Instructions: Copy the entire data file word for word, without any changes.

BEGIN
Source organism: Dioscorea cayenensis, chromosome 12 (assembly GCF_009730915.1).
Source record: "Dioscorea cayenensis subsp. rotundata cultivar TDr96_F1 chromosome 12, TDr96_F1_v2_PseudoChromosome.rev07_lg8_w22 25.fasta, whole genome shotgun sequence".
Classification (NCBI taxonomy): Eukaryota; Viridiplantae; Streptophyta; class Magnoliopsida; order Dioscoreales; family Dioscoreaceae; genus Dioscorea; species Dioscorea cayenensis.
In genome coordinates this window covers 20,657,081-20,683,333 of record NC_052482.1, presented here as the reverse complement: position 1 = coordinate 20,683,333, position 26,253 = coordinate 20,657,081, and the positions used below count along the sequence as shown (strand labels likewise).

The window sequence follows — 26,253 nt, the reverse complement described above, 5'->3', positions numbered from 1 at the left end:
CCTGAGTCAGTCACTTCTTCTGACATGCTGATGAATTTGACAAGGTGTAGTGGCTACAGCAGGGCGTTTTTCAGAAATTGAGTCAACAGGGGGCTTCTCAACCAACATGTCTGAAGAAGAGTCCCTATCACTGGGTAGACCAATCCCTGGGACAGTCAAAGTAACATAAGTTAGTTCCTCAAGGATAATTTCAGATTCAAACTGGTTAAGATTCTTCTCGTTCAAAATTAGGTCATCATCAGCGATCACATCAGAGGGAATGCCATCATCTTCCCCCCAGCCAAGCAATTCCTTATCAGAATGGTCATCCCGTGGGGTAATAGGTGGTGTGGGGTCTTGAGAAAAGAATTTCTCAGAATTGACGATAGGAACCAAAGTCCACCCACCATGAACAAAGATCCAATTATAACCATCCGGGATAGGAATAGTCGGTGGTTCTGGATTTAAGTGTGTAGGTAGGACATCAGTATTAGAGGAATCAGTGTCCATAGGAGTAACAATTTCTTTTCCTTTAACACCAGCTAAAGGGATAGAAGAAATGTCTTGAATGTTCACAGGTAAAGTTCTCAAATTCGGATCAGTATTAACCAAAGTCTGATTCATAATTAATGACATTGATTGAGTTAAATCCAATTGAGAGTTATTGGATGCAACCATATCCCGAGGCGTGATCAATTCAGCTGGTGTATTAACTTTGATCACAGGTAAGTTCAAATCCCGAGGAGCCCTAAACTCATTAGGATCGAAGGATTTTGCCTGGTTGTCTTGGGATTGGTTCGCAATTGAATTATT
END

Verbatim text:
Source organism: Dioscorea cayenensis, chromosome 12 (assembly GCF_009730915.1).
Source record: "Dioscorea cayenensis subsp. rotundata cultivar TDr96_F1 chromosome 12, TDr96_F1_v2_PseudoChromosome.rev07_lg8_w22 25.fasta, whole genome shotgun sequence".
Classification (NCBI taxonomy): Eukaryota; Viridiplantae; Streptophyta; class Magnoliopsida; order Dioscoreales; family Dioscoreaceae; genus Dioscorea; species Dioscorea cayenensis.
In genome coordinates this window covers 20,657,081-20,683,333 of record NC_052482.1, presented here as the reverse complement: position 1 = coordinate 20,683,333, position 26,253 = coordinate 20,657,081, and the positions used below count along the sequence as shown (strand labels likewise).

The window sequence follows — 26,253 nt, the reverse complement described above, 5'->3', positions numbered from 1 at the left end:
CCTGAGTCAGTCACTTCTTCTGACATGCTGATGAATTTGACAAGGTGTAGTGGCTACAGCAGGGCGTTTTTCAGAAATTGAGTCAACAGGGGGCTTCTCAACCAACATGTCTGAAGAAGAGTCCCTATCACTGGGTAGACCAATCCCTGGGACAGTCAAAGTAACATAAGTTAGTTCCTCAAGGATAATTTCAGATTCAAACTGGTTAAGATTCTTCTCGTTCAAAATTAGGTCATCATCAGCGATCACATCAGAGGGAATGCCATCATCTTCCCCCCAGCCAAGCAATTCCTTATCAGAATGGTCATCCCGTGGGGTAATAGGTGGTGTGGGGTCTTGAGAAAAGAATTTCTCAGAATTGACGATAGGAACCAAAGTCCACCCACCATGAACAAAGATCCAATTATAACCATCCGGGATAGGAATAGTCGGTGGTTCTGGATTTAAGTGTGTAGGTAGGACATCAGTATTAGAGGAATCAGTGTCCATAGGAGTAACAATTTCTTTTCCTTTAACACCAGCTAAAGGGATAGAAGAAATGTCTTGAATGTTCACAGGTAAAGTTCTCAAATTCGGATCAGTATTAACCAAAGTCTGATTCATAATTAATGACATTGATTGAGTTAAATCCAATTGAGAGTTATTGGATGCAACCATATCCCGAGGCGTGATCAATTCAGCTGGTGTATTAACTTTGATCACAGGTAAGTTCAAATCCCGAGGAGCCCTAAACTCATTAGGATCGAAGGATTTTGCCTGGTTGTCTTGGGATTGGTTCGCAATTGAATTATT